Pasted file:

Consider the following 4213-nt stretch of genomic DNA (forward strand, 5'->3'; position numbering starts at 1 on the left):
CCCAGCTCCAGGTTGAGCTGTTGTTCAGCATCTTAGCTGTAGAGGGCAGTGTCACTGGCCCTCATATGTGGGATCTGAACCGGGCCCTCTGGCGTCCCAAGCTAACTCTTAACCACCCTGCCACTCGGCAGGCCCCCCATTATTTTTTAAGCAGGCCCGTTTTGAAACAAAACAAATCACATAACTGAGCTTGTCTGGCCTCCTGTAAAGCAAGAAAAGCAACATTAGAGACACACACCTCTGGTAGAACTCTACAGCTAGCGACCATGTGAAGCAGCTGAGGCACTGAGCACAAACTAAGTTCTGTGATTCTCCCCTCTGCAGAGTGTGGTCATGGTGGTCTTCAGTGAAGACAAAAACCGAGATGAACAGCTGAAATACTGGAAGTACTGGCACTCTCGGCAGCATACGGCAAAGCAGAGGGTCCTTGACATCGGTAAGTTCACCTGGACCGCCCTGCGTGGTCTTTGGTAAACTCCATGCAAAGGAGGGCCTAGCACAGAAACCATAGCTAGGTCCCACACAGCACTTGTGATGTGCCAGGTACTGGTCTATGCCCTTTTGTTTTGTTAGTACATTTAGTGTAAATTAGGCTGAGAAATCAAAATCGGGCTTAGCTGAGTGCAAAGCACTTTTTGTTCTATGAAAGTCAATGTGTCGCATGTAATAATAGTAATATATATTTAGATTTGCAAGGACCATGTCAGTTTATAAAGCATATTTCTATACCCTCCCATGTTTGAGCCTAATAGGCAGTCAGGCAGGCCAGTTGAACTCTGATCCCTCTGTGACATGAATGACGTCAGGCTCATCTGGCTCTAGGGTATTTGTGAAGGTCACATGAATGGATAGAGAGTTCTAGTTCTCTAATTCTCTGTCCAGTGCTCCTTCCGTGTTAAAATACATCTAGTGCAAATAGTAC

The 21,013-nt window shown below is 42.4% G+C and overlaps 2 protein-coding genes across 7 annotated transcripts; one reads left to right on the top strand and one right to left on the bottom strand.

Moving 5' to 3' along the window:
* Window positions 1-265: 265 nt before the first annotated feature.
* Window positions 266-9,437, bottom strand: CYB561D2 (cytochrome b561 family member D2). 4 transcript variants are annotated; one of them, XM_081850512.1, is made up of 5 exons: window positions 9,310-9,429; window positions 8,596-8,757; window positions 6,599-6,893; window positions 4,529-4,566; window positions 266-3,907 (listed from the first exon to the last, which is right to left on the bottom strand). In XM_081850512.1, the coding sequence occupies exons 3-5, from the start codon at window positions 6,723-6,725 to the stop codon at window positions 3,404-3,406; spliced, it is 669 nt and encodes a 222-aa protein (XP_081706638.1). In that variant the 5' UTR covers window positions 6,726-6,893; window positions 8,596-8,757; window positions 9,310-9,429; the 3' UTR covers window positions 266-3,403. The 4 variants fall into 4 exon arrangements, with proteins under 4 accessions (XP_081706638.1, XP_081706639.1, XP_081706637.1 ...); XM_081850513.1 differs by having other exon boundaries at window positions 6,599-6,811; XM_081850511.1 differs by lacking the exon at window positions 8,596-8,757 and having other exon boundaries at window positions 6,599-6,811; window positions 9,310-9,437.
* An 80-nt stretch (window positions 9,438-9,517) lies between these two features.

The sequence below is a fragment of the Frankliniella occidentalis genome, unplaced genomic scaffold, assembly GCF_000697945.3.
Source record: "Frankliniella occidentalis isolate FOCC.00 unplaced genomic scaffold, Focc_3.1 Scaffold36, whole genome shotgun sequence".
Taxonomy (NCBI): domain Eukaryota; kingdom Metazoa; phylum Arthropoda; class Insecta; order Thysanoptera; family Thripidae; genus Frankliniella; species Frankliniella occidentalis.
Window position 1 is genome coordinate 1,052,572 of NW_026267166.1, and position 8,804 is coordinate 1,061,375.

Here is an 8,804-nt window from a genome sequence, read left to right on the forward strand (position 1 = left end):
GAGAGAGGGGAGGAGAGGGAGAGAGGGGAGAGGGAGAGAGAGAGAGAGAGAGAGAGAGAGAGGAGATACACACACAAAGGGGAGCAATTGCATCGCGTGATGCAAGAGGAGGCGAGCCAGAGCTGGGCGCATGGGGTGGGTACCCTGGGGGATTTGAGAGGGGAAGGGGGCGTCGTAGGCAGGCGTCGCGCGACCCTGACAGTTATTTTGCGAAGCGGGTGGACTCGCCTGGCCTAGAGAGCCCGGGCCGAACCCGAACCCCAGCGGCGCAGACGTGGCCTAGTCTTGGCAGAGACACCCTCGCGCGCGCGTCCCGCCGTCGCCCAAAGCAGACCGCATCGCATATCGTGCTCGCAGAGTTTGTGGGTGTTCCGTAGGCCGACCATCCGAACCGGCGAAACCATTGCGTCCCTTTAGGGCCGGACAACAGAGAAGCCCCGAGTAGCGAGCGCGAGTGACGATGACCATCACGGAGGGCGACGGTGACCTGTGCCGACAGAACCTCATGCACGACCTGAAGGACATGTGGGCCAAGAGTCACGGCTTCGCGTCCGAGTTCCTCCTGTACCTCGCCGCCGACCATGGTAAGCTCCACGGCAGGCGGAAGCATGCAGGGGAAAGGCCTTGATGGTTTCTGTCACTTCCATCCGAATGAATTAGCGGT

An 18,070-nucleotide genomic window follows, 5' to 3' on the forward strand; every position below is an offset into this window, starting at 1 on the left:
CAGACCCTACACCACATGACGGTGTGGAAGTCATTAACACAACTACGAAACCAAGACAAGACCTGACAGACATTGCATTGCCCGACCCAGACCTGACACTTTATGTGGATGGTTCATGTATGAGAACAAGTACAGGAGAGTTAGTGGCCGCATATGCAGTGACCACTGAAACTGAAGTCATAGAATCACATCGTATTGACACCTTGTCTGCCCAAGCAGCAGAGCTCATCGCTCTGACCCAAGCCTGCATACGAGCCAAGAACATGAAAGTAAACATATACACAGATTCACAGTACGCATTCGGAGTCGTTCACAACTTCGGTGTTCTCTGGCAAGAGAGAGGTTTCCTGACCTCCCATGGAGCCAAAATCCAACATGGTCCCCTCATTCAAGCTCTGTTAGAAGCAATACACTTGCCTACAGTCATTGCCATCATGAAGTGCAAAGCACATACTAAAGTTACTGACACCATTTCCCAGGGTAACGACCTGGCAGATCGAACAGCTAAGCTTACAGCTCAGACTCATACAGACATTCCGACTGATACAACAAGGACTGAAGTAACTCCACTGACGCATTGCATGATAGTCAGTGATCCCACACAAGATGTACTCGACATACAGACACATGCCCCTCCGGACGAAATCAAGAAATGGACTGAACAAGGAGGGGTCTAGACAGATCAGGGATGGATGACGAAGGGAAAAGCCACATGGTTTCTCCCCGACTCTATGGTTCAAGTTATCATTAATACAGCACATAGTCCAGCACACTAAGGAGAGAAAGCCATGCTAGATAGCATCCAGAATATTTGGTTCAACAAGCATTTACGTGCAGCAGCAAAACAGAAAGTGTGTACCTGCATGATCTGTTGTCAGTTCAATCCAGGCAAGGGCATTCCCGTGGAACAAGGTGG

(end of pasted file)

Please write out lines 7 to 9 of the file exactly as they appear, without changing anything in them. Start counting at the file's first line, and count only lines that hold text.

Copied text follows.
* An 80-nt stretch (window positions 9,438-9,517) lies between these two features.

The sequence below is a fragment of the Frankliniella occidentalis genome, unplaced genomic scaffold, assembly GCF_000697945.3.
Source record: "Frankliniella occidentalis isolate FOCC.00 unplaced genomic scaffold, Focc_3.1 Scaffold36, whole genome shotgun sequence".